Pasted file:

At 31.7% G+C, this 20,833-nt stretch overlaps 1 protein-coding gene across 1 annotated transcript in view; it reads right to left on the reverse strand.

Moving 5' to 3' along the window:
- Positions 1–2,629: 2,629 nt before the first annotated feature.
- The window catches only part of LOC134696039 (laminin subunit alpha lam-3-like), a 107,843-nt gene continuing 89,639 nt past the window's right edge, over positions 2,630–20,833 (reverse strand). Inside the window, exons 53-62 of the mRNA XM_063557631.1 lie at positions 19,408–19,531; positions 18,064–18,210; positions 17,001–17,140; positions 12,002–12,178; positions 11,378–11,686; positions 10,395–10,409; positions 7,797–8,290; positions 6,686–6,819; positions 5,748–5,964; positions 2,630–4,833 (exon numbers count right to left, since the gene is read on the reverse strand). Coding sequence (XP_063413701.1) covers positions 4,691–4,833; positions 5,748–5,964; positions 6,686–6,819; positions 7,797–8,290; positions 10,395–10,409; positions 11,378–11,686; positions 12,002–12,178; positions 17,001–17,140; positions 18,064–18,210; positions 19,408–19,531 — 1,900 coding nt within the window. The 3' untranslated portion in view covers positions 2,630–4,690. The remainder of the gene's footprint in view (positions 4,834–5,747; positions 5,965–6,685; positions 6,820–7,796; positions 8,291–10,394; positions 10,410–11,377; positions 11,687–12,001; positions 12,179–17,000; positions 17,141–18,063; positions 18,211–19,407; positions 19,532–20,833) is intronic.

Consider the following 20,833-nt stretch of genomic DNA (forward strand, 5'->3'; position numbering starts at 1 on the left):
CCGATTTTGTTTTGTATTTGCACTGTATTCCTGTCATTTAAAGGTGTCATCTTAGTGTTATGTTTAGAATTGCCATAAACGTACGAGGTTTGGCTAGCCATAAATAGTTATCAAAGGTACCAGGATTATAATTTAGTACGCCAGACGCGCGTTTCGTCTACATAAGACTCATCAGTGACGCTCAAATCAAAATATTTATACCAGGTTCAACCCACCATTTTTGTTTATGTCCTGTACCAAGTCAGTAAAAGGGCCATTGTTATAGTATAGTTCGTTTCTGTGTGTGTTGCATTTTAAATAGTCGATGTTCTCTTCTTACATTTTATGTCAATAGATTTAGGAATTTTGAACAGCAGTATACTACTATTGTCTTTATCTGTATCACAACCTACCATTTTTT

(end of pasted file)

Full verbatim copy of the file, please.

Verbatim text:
At 31.7% G+C, this 20,833-nt stretch overlaps 1 protein-coding gene across 1 annotated transcript in view; it reads right to left on the reverse strand.

Moving 5' to 3' along the window:
- Positions 1–2,629: 2,629 nt before the first annotated feature.
- The window catches only part of LOC134696039 (laminin subunit alpha lam-3-like), a 107,843-nt gene continuing 89,639 nt past the window's right edge, over positions 2,630–20,833 (reverse strand). Inside the window, exons 53-62 of the mRNA XM_063557631.1 lie at positions 19,408–19,531; positions 18,064–18,210; positions 17,001–17,140; positions 12,002–12,178; positions 11,378–11,686; positions 10,395–10,409; positions 7,797–8,290; positions 6,686–6,819; positions 5,748–5,964; positions 2,630–4,833 (exon numbers count right to left, since the gene is read on the reverse strand). Coding sequence (XP_063413701.1) covers positions 4,691–4,833; positions 5,748–5,964; positions 6,686–6,819; positions 7,797–8,290; positions 10,395–10,409; positions 11,378–11,686; positions 12,002–12,178; positions 17,001–17,140; positions 18,064–18,210; positions 19,408–19,531 — 1,900 coding nt within the window. The 3' untranslated portion in view covers positions 2,630–4,690. The remainder of the gene's footprint in view (positions 4,834–5,747; positions 5,965–6,685; positions 6,820–7,796; positions 8,291–10,394; positions 10,410–11,377; positions 11,687–12,001; positions 12,179–17,000; positions 17,141–18,063; positions 18,211–19,407; positions 19,532–20,833) is intronic.

Consider the following 20,833-nt stretch of genomic DNA (forward strand, 5'->3'; position numbering starts at 1 on the left):
CCGATTTTGTTTTGTATTTGCACTGTATTCCTGTCATTTAAAGGTGTCATCTTAGTGTTATGTTTAGAATTGCCATAAACGTACGAGGTTTGGCTAGCCATAAATAGTTATCAAAGGTACCAGGATTATAATTTAGTACGCCAGACGCGCGTTTCGTCTACATAAGACTCATCAGTGACGCTCAAATCAAAATATTTATACCAGGTTCAACCCACCATTTTTGTTTATGTCCTGTACCAAGTCAGTAAAAGGGCCATTGTTATAGTATAGTTCGTTTCTGTGTGTGTTGCATTTTAAATAGTCGATGTTCTCTTCTTACATTTTATGTCAATAGATTTAGGAATTTTGAACAGCAGTATACTACTATTGTCTTTATCTGTATCACAACCTACCATTTTTT